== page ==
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    $$y+(2xy-e^{-2y})y'=0\\y\, dx+(2xy-e^{-2y})dy=0$$so we want to know if there exists some integrating factor \(\mu\) such that we can write the LHS as the total differential of some potnetial function \(\Phi\), i.e. $$d\Phi=\mu y\, dx+\mu\cdot(2xy-e^{-2y})dy$$so that it reduces to \(d\Phi=0\implies \Phi(x,y)=C\), giving the level sets of \(\Phi\) as our solution curves

  27. Astrophysics
    • one year ago
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    Yes! Thanks @oldrin.bataku exactly what I was looking for, I realized when I first started exact equations they give a solution to a potential function, or are one in the same.

  28. anonymous
    • one year ago
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    if \(\mu y\, dx+\mu\cdot(2xy-e^{-2y})dy\) is the total differential of some \(\Phi\), then we'd expect $$\frac{\partial\Phi}{\partial x}=\mu y,\frac{\partial\Phi}{\partial y}=\mu\cdot(2xy-e^{-2y})$$and if these are partial derivatives of \(\Phi\) we expect symmetry of mixed partials, i.e. $$\frac{\partial^2\Phi}{\partial y\partial x}=\frac{\partial^2\Phi}{\partial x\partial y}\\\mu+\frac{\partial \mu}{\partial y}y=\mu\cdot2y+\frac{\partial\mu}{\partial x}\cdot (2xy-e^{-2y})$$by the product rule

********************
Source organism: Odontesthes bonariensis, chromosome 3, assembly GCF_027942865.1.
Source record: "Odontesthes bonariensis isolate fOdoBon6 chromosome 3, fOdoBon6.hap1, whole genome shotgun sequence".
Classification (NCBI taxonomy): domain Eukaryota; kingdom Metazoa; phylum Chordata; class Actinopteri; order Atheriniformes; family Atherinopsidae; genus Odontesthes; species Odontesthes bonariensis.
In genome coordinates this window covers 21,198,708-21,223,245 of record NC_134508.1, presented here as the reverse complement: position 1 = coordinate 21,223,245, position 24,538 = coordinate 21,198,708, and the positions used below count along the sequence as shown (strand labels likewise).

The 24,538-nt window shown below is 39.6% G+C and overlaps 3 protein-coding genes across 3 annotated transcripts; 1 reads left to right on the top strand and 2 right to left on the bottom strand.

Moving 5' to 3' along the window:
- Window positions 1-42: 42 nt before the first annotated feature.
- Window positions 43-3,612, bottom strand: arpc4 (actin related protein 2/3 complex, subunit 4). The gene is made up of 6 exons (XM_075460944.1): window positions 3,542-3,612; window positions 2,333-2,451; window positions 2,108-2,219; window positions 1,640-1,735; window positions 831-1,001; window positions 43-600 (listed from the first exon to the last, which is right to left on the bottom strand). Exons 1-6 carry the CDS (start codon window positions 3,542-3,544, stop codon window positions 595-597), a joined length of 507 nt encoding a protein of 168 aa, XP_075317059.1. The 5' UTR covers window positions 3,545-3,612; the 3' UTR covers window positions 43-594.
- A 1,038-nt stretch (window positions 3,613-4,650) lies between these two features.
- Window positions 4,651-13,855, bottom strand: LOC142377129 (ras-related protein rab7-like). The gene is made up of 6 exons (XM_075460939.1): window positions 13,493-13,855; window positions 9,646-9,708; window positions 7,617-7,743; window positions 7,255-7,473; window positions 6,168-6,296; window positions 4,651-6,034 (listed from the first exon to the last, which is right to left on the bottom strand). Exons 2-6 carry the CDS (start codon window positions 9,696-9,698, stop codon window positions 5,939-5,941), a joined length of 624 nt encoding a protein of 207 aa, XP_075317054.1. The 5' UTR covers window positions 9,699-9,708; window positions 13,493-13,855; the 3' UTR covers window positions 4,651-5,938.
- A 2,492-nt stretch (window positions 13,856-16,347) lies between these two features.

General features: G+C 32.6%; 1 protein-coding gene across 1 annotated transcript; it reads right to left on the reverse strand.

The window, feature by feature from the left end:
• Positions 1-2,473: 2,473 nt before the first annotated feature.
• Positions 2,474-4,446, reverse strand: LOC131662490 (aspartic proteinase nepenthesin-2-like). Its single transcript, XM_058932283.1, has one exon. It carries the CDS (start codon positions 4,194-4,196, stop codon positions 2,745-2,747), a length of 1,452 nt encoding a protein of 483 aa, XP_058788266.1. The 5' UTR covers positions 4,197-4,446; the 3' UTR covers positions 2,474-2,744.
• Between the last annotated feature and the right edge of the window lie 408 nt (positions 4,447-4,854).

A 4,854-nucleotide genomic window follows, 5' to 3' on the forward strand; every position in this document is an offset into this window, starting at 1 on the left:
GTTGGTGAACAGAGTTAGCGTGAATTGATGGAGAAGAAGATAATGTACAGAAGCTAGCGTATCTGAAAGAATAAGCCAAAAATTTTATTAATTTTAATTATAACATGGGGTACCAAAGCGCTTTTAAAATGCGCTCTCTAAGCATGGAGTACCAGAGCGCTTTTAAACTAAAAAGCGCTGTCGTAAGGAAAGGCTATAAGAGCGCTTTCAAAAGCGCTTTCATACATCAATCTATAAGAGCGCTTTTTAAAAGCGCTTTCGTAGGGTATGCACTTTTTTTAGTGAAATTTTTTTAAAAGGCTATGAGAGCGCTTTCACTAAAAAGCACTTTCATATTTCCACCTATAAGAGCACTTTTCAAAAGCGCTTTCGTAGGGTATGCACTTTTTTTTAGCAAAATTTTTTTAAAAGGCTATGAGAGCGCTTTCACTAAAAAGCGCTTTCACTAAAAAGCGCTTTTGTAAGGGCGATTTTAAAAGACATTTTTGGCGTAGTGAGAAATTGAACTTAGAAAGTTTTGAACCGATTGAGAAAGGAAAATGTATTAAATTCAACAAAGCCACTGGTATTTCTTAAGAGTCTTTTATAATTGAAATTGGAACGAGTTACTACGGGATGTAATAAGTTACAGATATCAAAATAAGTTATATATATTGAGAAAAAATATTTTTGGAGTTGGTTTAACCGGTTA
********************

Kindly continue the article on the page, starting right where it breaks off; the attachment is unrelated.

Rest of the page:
29. anonymous
    • one year ago
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    now we're interested in seeing whether this reduces to a nice ODE if we presume, say: \(\mu=\mu(x)\), i.e. \(\frac{\partial\mu}{\partial y}=0\) and \(\frac{d\mu}{dx}=\frac{\partial\mu}{\partial x}\) $$\mu=2\mu y+\frac{d\mu}{dx}(2xy-e^{-2y})\\\frac{d\mu}{dx}+\frac{2y-1}{2xy-e^{-2y}}\mu=0$$ or if we consider \(\mu=\mu(y)\) so \(\frac{\partial\mu}{\partial x}=0,\frac{\partial\mu}{\partial\mu}=\frac{d\mu}{dy}\) and try the other way: $$\mu+\frac{d\mu}{dy}=2y\mu$$

  30. anonymous
    • one year ago